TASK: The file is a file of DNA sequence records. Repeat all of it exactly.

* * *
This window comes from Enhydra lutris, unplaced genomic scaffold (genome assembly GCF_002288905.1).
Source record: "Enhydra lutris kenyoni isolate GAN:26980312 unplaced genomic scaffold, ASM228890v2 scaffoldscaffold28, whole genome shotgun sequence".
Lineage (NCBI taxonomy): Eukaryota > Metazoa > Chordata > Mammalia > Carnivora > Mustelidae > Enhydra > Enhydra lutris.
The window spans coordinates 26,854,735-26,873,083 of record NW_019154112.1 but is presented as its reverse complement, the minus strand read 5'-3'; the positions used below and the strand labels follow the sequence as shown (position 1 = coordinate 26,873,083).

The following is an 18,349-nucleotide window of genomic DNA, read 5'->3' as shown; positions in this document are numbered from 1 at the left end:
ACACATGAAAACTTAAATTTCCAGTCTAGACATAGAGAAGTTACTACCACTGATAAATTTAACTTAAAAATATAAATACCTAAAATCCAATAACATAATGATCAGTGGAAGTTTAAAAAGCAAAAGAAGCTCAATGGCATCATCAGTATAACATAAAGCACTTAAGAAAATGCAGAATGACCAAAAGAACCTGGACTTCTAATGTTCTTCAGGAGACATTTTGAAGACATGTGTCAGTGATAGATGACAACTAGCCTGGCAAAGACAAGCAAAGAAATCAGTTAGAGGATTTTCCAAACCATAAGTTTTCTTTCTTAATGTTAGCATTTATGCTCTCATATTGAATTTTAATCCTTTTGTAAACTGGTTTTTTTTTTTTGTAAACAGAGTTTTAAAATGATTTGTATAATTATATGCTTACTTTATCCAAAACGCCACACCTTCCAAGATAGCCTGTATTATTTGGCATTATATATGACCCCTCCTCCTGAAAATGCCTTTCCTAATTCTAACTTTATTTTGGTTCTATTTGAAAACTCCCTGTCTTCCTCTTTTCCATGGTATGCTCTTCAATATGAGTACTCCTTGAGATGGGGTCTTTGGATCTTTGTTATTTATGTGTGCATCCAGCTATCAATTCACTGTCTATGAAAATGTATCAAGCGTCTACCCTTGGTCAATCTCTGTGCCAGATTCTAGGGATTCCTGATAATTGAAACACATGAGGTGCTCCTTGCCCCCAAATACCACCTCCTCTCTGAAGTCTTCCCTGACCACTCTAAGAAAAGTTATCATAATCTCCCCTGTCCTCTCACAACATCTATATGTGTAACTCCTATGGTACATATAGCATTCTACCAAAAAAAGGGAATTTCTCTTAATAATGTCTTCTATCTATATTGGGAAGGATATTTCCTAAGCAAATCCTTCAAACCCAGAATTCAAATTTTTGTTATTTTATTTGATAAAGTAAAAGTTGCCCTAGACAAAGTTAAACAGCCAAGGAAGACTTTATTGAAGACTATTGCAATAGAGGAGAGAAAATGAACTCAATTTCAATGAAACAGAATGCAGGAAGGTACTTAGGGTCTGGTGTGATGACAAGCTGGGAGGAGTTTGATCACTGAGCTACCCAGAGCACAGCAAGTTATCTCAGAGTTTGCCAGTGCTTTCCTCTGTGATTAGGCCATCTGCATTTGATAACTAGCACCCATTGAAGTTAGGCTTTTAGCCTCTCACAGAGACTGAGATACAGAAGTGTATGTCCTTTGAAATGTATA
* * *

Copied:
This window comes from Enhydra lutris, unplaced genomic scaffold (genome assembly GCF_002288905.1).
Source record: "Enhydra lutris kenyoni isolate GAN:26980312 unplaced genomic scaffold, ASM228890v2 scaffoldscaffold28, whole genome shotgun sequence".
Lineage (NCBI taxonomy): Eukaryota > Metazoa > Chordata > Mammalia > Carnivora > Mustelidae > Enhydra > Enhydra lutris.
The window spans coordinates 26,854,735-26,873,083 of record NW_019154112.1 but is presented as its reverse complement, the minus strand read 5'-3'; the positions used below and the strand labels follow the sequence as shown (position 1 = coordinate 26,873,083).

The following is an 18,349-nucleotide window of genomic DNA, read 5'->3' as shown; positions in this document are numbered from 1 at the left end:
ACACATGAAAACTTAAATTTCCAGTCTAGACATAGAGAAGTTACTACCACTGATAAATTTAACTTAAAAATATAAATACCTAAAATCCAATAACATAATGATCAGTGGAAGTTTAAAAAGCAAAAGAAGCTCAATGGCATCATCAGTATAACATAAAGCACTTAAGAAAATGCAGAATGACCAAAAGAACCTGGACTTCTAATGTTCTTCAGGAGACATTTTGAAGACATGTGTCAGTGATAGATGACAACTAGCCTGGCAAAGACAAGCAAAGAAATCAGTTAGAGGATTTTCCAAACCATAAGTTTTCTTTCTTAATGTTAGCATTTATGCTCTCATATTGAATTTTAATCCTTTTGTAAACTGGTTTTTTTTTTTTGTAAACAGAGTTTTAAAATGATTTGTATAATTATATGCTTACTTTATCCAAAACGCCACACCTTCCAAGATAGCCTGTATTATTTGGCATTATATATGACCCCTCCTCCTGAAAATGCCTTTCCTAATTCTAACTTTATTTTGGTTCTATTTGAAAACTCCCTGTCTTCCTCTTTTCCATGGTATGCTCTTCAATATGAGTACTCCTTGAGATGGGGTCTTTGGATCTTTGTTATTTATGTGTGCATCCAGCTATCAATTCACTGTCTATGAAAATGTATCAAGCGTCTACCCTTGGTCAATCTCTGTGCCAGATTCTAGGGATTCCTGATAATTGAAACACATGAGGTGCTCCTTGCCCCCAAATACCACCTCCTCTCTGAAGTCTTCCCTGACCACTCTAAGAAAAGTTATCATAATCTCCCCTGTCCTCTCACAACATCTATATGTGTAACTCCTATGGTACATATAGCATTCTACCAAAAAAAGGGAATTTCTCTTAATAATGTCTTCTATCTATATTGGGAAGGATATTTCCTAAGCAAATCCTTCAAACCCAGAATTCAAATTTTTGTTATTTTATTTGATAAAGTAAAAGTTGCCCTAGACAAAGTTAAACAGCCAAGGAAGACTTTATTGAAGACTATTGCAATAGAGGAGAGAAAATGAACTCAATTTCAATGAAACAGAATGCAGGAAGGTACTTAGGGTCTGGTGTGATGACAAGCTGGGAGGAGTTTGATCACTGAGCTACCCAGAGCACAGCAAGTTATCTCAGAGTTTGCCAGTGCTTTCCTCTGTGATTAGGCCATCTGCATTTGATAACTAGCACCCATTGAAGTTAGGCTTTTAGCCTCTCACAGAGACTGAGATACAGAAGTGTATGTCCTTTGAAATGTATA